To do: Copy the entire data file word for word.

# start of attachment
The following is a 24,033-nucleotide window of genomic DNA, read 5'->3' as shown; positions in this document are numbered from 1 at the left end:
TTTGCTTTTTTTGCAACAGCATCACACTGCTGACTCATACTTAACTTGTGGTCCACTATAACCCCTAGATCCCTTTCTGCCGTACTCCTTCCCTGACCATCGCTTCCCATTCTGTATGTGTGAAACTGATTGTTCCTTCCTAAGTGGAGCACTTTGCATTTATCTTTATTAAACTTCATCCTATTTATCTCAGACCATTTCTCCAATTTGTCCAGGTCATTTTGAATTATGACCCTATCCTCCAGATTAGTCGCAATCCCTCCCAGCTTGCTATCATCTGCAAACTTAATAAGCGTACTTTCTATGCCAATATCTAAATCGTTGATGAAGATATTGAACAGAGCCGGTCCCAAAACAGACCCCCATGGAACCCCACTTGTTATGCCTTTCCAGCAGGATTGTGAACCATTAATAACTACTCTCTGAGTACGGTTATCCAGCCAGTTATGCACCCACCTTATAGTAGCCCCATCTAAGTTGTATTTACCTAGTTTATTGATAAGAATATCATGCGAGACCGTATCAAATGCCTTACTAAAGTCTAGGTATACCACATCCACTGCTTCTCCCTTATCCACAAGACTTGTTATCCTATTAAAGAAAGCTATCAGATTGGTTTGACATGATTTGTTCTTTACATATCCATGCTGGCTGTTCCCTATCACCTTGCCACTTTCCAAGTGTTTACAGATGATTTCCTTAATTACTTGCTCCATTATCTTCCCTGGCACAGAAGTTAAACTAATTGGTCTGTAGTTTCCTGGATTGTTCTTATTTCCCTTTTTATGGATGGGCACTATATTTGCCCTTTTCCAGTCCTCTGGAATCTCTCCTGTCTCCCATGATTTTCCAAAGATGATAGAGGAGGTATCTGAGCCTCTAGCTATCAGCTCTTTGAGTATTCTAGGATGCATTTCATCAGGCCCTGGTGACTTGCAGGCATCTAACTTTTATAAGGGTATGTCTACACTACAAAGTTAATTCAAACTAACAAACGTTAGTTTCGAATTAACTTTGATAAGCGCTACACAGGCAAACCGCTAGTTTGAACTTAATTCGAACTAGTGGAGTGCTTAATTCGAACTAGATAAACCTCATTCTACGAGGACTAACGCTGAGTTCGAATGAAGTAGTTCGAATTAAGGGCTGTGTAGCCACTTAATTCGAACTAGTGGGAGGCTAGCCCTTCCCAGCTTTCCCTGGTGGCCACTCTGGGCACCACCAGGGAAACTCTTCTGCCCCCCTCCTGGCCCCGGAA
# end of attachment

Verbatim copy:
The following is a 24,033-nucleotide window of genomic DNA, read 5'->3' as shown; positions in this document are numbered from 1 at the left end:
TTTGCTTTTTTTGCAACAGCATCACACTGCTGACTCATACTTAACTTGTGGTCCACTATAACCCCTAGATCCCTTTCTGCCGTACTCCTTCCCTGACCATCGCTTCCCATTCTGTATGTGTGAAACTGATTGTTCCTTCCTAAGTGGAGCACTTTGCATTTATCTTTATTAAACTTCATCCTATTTATCTCAGACCATTTCTCCAATTTGTCCAGGTCATTTTGAATTATGACCCTATCCTCCAGATTAGTCGCAATCCCTCCCAGCTTGCTATCATCTGCAAACTTAATAAGCGTACTTTCTATGCCAATATCTAAATCGTTGATGAAGATATTGAACAGAGCCGGTCCCAAAACAGACCCCCATGGAACCCCACTTGTTATGCCTTTCCAGCAGGATTGTGAACCATTAATAACTACTCTCTGAGTACGGTTATCCAGCCAGTTATGCACCCACCTTATAGTAGCCCCATCTAAGTTGTATTTACCTAGTTTATTGATAAGAATATCATGCGAGACCGTATCAAATGCCTTACTAAAGTCTAGGTATACCACATCCACTGCTTCTCCCTTATCCACAAGACTTGTTATCCTATTAAAGAAAGCTATCAGATTGGTTTGACATGATTTGTTCTTTACATATCCATGCTGGCTGTTCCCTATCACCTTGCCACTTTCCAAGTGTTTACAGATGATTTCCTTAATTACTTGCTCCATTATCTTCCCTGGCACAGAAGTTAAACTAATTGGTCTGTAGTTTCCTGGATTGTTCTTATTTCCCTTTTTATGGATGGGCACTATATTTGCCCTTTTCCAGTCCTCTGGAATCTCTCCTGTCTCCCATGATTTTCCAAAGATGATAGAGGAGGTATCTGAGCCTCTAGCTATCAGCTCTTTGAGTATTCTAGGATGCATTTCATCAGGCCCTGGTGACTTGCAGGCATCTAACTTTTATAAGGGTATGTCTACACTACAAAGTTAATTCAAACTAACAAACGTTAGTTTCGAATTAACTTTGATAAGCGCTACACAGGCAAACCGCTAGTTTGAACTTAATTCGAACTAGTGGAGTGCTTAATTCGAACTAGATAAACCTCATTCTACGAGGACTAACGCTGAGTTCGAATGAAGTAGTTCGAATTAAGGGCTGTGTAGCCACTTAATTCGAACTAGTGGGAGGCTAGCCCTTCCCAGCTTTCCCTGGTGGCCACTCTGGGCACCACCAGGGAAACTCTTCTGCCCCCCTCCTGGCCCCGGAA